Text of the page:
What to avoid when setting up your own recording studio

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Setting up your own recording studio at home can be an excellent way of supporting local artists and bands, including your own. A DIY recording studio can be a hugely rewarding project to support the local community or even to let you develop an experimental album at your own pace.

But when it comes to DIY recording studio mistakes, there’s certainly a lot of them to avoid! Here are the top 8 mistakes you want to avoid to keep your sound clean and professional.

Recording studio mistakes
Microphone and computer monitor

1. Not budgeting the studio as a strategic investment

Whether you want to set up your recording studio as a side hustle, a hobby, or a primary career, you need to budget your equipment with the same strategic mindset. Failing to plan and prioritise purchases will put you at risk of buying the wrong equipment, or, worse, buying in excess. Invest in gear that will create the best recording environment for your recording studio purpose.


2. Placing monitors up against a wall

Compared to professional studios, a DIY recording studio gives you less room to work with. So, it might be tempting to use space-saving arrangements, such as placing your monitor in the corner or right up against the wall. The wall is a reflective surface, which means that the sound will bounce back. Ideally, you want to place speakers at a distance from the wall that is roughly one-third of the length of the room.


3. Failing to insulate sounds

For professional-quality sound, you will need to soundproof the room before you treat it for acoustic—soundproofing blocks out external noise from disrupting your recording. You’ll need a combination of tactics: filling air gaps, dampling, decoupling and adding mass to the walls. This will really help you to produce the best content possible. Adorama goes into great detail with tips on how to soundproof your recording studio.


4. Beware of sample scandals

Do you remember when VMG Salsoul sued Moby for the alleged use of unlicensed samples? VGM demanded damages up to $150,000 for each infringement, which is no small sum. Let it be a lesson. If you’re going to use your DIY recording studio to release music publicly, do make sure that you are using authorised samples.

You can check a tool such as Tracklib to clear samples from real music.

Recording studio mistakes

5. Expensive equipment with cheap cables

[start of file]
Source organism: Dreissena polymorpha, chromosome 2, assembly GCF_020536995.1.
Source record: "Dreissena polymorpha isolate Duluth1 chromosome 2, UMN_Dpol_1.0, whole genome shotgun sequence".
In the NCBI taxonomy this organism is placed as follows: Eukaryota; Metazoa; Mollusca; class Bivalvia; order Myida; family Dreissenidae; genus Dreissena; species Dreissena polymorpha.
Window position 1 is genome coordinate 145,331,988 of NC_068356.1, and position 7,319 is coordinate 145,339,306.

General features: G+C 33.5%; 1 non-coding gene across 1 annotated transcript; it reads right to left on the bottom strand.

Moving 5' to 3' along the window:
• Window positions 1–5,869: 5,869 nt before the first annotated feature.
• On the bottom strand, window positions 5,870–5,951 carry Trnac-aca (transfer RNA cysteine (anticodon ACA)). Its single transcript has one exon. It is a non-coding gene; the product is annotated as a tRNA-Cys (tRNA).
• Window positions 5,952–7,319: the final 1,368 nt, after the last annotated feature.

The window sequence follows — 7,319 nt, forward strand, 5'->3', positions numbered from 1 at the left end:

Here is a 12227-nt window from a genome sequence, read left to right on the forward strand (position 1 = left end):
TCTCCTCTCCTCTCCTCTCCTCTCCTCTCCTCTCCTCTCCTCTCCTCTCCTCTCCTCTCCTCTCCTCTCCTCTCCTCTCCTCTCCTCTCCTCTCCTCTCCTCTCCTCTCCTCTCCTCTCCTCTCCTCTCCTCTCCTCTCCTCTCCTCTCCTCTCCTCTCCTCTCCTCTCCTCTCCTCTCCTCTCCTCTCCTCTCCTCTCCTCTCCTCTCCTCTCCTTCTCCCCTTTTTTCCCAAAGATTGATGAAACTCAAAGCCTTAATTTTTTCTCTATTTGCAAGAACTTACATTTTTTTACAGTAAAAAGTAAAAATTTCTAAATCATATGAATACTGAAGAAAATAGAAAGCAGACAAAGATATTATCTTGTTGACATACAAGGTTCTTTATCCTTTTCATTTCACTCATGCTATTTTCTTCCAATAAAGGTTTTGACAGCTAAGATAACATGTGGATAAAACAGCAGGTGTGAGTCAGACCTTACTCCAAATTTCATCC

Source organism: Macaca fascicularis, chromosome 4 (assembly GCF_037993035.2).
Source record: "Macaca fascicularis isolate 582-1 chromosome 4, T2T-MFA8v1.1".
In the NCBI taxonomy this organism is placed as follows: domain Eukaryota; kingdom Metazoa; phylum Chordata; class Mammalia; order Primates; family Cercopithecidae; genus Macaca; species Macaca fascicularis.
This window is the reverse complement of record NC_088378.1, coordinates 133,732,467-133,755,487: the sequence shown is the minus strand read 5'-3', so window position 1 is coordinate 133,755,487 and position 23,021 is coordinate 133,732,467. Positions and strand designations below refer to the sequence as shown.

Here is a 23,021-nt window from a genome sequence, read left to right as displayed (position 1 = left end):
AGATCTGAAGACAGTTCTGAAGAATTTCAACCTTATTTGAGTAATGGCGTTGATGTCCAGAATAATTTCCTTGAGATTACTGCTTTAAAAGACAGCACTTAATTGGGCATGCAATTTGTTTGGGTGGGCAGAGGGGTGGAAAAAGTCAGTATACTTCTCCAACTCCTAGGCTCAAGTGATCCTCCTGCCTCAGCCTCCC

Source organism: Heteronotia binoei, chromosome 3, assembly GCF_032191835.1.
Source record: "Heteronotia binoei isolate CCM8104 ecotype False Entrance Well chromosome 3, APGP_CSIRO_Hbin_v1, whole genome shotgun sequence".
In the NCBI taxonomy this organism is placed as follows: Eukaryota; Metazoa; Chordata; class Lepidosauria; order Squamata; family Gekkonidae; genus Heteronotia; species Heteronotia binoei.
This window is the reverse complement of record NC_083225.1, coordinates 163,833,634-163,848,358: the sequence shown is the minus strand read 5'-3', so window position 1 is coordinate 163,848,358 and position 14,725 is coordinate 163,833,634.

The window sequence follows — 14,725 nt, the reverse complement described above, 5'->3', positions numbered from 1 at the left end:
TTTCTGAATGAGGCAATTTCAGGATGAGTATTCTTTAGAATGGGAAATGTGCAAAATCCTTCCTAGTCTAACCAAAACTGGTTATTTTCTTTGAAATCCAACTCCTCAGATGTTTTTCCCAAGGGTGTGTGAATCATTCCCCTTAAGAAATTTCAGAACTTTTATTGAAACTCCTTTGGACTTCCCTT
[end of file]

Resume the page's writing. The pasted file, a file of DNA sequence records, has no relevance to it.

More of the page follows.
One of the most frequent DIY recording studio mistakes is to assume that your recording equipment is all that matters. In reality, the equipment is only as good as the cables that connect everything together. Cheap cables can create distortion. Check this cable guide to improve recording setup.


6. No acoustic treatment

Soundproofing your recording studio isn’t enough, you need to treat it to control the sound. Professional studios are designed for best acoustic quality. In a DIY recording studio, you need to treat the whole room in order to get the best results: ceiling, walls, and floor.

Use the good stuff such as mineral wool, fibreglass, and rock wool. You can also add bass traps in all 8 corners, upper and lower, to prevent bass frequencies from getting trapped.


7. Working on an outdated computer

Buying the right computer is a big investment, but a necessary one. You don’t want to find yourself in a position where your computer freezes and loses hours of work or is so slow that you give up with music all together and jump ship. Ensure it has sufficient storage available, a high power processor and enough RAM to keep you going. System updates are useful too to make sure you can run all the latest Digital Audio Workstation (DAW) software in order to stay professional and up to date.

Take a look at some of the best DAWs on the market here!

8. Not finding the sweet spot

Finding the ideal listening position in your recording studio where the frequency response is the most balanced requires geometric alignment. Many home recording studios appear to purchase the right equipment and follow all the rules, yet they fail to put everything in the right place. A simple mistake to make but one that reaps big rewards if adhered too.

As a rule of thumb, you want to place monitors 3 feet from each other and 3 feet from your ears. Keep a 60° angle between each speaker and a 30° angle between the speakers and you.


Final Thoughts

These common mistakes in music production can be fatal, so be sure to avoid them! If you’re now thinking ‘I’ve got the ideas, I know the danger areas, but can I actually afford to set one up?’ then check out How much does it cost to setup a recording studio? to give you some insightful information.

Click Here to pre-register with Cosound and explore your local musical community. This is a great place to find professionals and musicians offering their services and displaying what they do. You may find that hiring a recording engineer or an audio engineer may be beneficial if you feel slightly overwhelmed with any technical stuff.

Hopefully this guide can help you avoid some of the most frequent DIY recording studio mistakes and help you set up for success.

Steve Allinson

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